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Eclipses Help

By — McGraw-Hill Professional
Updated on Sep 16, 2011

Introduction to Eclipses

The Moon’s orbit around Earth does not lie exactly in the plane of the ecliptic but instead is tilted about 5 degrees. The angular diameter of the Moon’s disk, as seen from Earth, is only about half a degree; the same is true of the Sun’s disk. Therefore, when the Moon passes between Earth and the Sun, the Moon’s shadow almost always misses Earth, and when Earth passes between the Moon and the Sun, the Moon usually misses Earth’s shadow. Once in a while, however, shadow effects occur and are observed by people. When the Moon’s shadow falls on Earth, we have a solar eclipse or eclipse of the Sun . When Earth’s shadow falls on the Moon, we have a lunar eclipse or eclipse of the Moon .

A Fortunate Coincidence

The fact that the Sun and the Moon are almost exactly the same angular size as we see them from Earth is a convenient coincidence, especially when it comes to eclipses of the Sun. The Moon is just about exactly the right size to blot out the Sun’s disk but little or none of the surrounding space, allowing us to see, during total solar eclipses, features of the Sun that would otherwise be invisible except from outer space. These include the corona , a pearly white mane of glowing, rarefied gases, and solar prominences , which are bright red or orange and look like flames leaping thousands of miles up from the solar surface.

Partial Solar Eclipses

The Moon’s shadow consists of two parts, called the penumbra and the umbra (the same names as are used with sunspots but with different meanings). Any object exposed to sunlight casts a shadow consisting of an umbra and a penumbra. From the point of view of an observer in the Moon’s penumbral shadow, part of the Sun is obscured, but not all. Observers within the Moon’s umbra see the entire solar disk covered up by the Moon.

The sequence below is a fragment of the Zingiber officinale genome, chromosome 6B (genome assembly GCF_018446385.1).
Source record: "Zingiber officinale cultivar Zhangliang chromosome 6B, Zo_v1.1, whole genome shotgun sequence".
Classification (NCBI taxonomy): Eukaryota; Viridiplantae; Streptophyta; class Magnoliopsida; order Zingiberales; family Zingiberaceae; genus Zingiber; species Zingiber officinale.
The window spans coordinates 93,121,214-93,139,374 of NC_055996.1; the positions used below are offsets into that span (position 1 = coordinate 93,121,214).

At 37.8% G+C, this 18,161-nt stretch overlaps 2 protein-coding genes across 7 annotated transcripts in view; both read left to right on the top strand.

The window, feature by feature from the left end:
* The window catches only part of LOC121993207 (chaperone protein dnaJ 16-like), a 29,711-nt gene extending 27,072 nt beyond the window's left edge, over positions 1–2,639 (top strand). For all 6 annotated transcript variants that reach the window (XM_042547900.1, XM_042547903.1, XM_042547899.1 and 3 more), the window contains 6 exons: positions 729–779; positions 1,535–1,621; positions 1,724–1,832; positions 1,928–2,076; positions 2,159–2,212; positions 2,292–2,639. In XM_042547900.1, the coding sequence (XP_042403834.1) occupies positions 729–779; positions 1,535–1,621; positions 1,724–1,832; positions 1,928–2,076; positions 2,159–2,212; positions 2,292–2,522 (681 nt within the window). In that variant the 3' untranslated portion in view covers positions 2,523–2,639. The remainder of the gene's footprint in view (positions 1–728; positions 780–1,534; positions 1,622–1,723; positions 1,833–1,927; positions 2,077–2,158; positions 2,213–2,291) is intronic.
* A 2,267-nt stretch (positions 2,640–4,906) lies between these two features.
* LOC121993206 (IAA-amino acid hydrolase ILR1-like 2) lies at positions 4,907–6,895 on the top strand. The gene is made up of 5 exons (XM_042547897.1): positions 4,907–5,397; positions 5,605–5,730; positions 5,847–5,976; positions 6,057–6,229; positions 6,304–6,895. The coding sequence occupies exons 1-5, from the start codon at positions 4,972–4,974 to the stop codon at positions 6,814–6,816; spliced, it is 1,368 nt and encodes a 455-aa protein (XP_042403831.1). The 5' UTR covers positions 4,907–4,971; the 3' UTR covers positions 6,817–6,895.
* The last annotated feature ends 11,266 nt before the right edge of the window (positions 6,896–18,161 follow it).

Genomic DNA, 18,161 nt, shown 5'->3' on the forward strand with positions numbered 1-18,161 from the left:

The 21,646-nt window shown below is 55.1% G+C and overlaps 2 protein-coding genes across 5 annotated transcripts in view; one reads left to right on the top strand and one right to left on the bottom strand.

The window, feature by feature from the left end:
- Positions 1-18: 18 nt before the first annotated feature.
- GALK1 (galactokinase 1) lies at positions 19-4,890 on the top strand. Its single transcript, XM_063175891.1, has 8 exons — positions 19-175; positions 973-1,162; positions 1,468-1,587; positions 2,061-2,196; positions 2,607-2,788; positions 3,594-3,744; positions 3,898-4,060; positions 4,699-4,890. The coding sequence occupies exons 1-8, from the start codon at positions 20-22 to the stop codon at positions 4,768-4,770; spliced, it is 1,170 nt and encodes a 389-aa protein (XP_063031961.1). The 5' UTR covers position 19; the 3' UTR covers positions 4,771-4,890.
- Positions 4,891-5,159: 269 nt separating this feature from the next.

The umbra of the Moon’s shadow is a long cone extending approximately 395,000 kilometers (245,000 miles) into space opposite the Sun. The penumbra extends much further from the Moon and gets wider and wider with increasing distance, as shown in Fig. 4-11. The penumbra, while much longer than the umbra, does not have infinite length; it fades away as the Moon’s apparent diameter shrinks with respect to that of the Sun. At a distance of several million miles, the penumbra dissipates as the Moon’s disk as viewed against the Sun becomes comparable with the size of a sunspot.

When an observer is located within the penumbra of the Moon’s shadow, a partial solar eclipse is observed. At the edge of the penumbra, the Moon seems to “take a bite out of the Sun.” Further within the penumbra, the Sun’s disk takes the shape of a crescent. The closer to the umbra the observer gets, the slimmer the crescent Sun becomes. However, even a narrow crescent Sun is bright and has the same observed brilliance per unit area as the full Sun. Even with three-quarters of the Sun covered by the Moon, daylight still looks quite ordinary. This is where careless observers get into trouble. The exposed portion of the Sun is likely to cause permanent eye damage if a partial eclipse is viewed directly. This is true even if 99.9 percent of the Sun is obscured. The only safe way to look at an eclipse is the hole-projection method. Punch a 1- or 2-millimeter hole in a piece of cardboard, let the Sun shine through the hole, and look at the Sun’s image on a piece of white paper held in the shadow of the cardboard. Never look at the Sun directly during an eclipse .

The Moon and the Sun Eclipses Partial Solar Eclipses

Figure 4-11. The umbra and penumbra of the Moon’s shadow.

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